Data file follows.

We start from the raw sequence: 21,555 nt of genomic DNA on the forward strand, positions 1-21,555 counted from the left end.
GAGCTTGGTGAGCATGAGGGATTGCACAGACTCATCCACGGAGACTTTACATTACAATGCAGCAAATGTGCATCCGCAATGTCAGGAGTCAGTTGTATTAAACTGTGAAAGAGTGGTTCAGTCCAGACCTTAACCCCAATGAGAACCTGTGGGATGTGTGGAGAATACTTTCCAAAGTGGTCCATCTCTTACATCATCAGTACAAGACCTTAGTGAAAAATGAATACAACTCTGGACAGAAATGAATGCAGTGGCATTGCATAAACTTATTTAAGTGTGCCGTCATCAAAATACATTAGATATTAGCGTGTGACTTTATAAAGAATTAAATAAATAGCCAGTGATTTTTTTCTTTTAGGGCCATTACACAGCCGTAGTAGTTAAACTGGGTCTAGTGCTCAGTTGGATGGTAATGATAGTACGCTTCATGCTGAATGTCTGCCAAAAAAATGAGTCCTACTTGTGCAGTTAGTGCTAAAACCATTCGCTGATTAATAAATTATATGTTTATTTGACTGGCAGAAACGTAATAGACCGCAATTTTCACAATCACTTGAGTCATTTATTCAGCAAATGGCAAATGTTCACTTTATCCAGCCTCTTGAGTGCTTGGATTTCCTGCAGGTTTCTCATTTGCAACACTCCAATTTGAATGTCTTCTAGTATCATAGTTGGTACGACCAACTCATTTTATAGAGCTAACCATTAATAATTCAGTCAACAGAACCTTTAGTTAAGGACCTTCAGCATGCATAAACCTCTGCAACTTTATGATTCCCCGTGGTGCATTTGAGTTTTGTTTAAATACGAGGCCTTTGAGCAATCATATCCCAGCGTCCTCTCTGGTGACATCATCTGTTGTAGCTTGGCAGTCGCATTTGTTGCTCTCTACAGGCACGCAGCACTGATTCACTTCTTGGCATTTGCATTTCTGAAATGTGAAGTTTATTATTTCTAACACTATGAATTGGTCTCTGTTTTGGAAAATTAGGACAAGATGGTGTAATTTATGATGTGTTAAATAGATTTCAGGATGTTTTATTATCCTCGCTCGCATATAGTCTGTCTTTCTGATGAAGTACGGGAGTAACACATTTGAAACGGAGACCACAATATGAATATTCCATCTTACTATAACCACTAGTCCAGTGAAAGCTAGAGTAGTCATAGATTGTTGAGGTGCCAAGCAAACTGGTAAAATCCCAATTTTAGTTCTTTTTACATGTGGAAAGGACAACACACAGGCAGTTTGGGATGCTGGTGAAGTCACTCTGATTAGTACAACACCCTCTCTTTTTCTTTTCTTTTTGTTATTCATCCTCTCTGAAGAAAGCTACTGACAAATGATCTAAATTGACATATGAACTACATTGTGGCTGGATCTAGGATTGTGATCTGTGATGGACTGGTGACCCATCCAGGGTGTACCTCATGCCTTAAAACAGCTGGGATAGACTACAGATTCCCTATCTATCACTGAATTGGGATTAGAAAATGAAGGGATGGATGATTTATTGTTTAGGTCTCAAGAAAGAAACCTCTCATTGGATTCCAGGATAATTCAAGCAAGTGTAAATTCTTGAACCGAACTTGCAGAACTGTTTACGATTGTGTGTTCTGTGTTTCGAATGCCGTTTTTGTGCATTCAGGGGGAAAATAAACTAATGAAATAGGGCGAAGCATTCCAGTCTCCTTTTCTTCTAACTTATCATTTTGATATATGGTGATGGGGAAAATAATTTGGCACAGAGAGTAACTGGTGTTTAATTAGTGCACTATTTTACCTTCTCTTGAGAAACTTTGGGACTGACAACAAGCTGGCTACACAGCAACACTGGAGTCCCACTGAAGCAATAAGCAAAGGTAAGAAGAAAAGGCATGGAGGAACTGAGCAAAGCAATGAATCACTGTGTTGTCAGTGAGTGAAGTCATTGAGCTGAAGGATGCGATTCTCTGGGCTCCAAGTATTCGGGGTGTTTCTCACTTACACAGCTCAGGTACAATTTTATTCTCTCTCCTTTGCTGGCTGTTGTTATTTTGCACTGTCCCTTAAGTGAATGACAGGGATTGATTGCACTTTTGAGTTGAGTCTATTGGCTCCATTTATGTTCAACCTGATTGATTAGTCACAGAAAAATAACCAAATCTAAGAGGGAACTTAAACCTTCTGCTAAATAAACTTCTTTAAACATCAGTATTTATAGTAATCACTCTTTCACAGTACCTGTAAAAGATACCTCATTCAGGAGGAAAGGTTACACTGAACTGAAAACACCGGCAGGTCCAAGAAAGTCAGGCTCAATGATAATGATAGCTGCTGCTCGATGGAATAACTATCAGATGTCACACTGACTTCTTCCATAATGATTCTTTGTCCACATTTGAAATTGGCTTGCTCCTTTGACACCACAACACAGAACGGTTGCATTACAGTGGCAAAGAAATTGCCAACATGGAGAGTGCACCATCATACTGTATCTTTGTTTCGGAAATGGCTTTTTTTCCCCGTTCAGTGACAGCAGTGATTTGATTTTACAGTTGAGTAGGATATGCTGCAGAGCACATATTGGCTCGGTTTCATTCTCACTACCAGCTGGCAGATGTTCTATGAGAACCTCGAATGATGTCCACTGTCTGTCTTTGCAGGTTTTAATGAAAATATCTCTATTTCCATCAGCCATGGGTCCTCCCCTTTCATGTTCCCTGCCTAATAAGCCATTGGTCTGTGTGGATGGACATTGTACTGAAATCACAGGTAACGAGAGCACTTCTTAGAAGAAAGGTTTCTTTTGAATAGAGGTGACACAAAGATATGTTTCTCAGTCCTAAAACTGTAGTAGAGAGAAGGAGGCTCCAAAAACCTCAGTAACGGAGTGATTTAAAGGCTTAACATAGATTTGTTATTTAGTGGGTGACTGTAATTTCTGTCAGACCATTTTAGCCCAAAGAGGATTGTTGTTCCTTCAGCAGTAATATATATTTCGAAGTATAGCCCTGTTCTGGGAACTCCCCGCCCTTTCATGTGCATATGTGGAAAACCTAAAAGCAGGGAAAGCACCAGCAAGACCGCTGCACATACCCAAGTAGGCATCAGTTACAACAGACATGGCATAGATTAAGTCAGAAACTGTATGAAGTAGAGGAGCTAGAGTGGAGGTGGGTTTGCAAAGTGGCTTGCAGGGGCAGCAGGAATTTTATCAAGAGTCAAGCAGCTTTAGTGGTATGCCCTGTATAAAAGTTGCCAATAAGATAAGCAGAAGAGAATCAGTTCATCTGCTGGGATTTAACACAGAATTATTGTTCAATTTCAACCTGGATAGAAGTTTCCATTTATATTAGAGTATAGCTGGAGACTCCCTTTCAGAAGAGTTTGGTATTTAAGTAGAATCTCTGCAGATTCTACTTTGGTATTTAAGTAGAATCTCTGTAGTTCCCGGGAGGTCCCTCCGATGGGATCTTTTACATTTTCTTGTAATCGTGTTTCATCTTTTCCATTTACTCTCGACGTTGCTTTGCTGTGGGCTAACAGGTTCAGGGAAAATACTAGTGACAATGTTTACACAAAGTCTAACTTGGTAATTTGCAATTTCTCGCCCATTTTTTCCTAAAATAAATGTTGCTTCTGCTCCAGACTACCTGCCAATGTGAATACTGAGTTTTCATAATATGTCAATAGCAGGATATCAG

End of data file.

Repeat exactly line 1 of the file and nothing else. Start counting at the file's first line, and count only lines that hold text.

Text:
We start from the raw sequence: 21,555 nt of genomic DNA on the forward strand, positions 1-21,555 counted from the left end.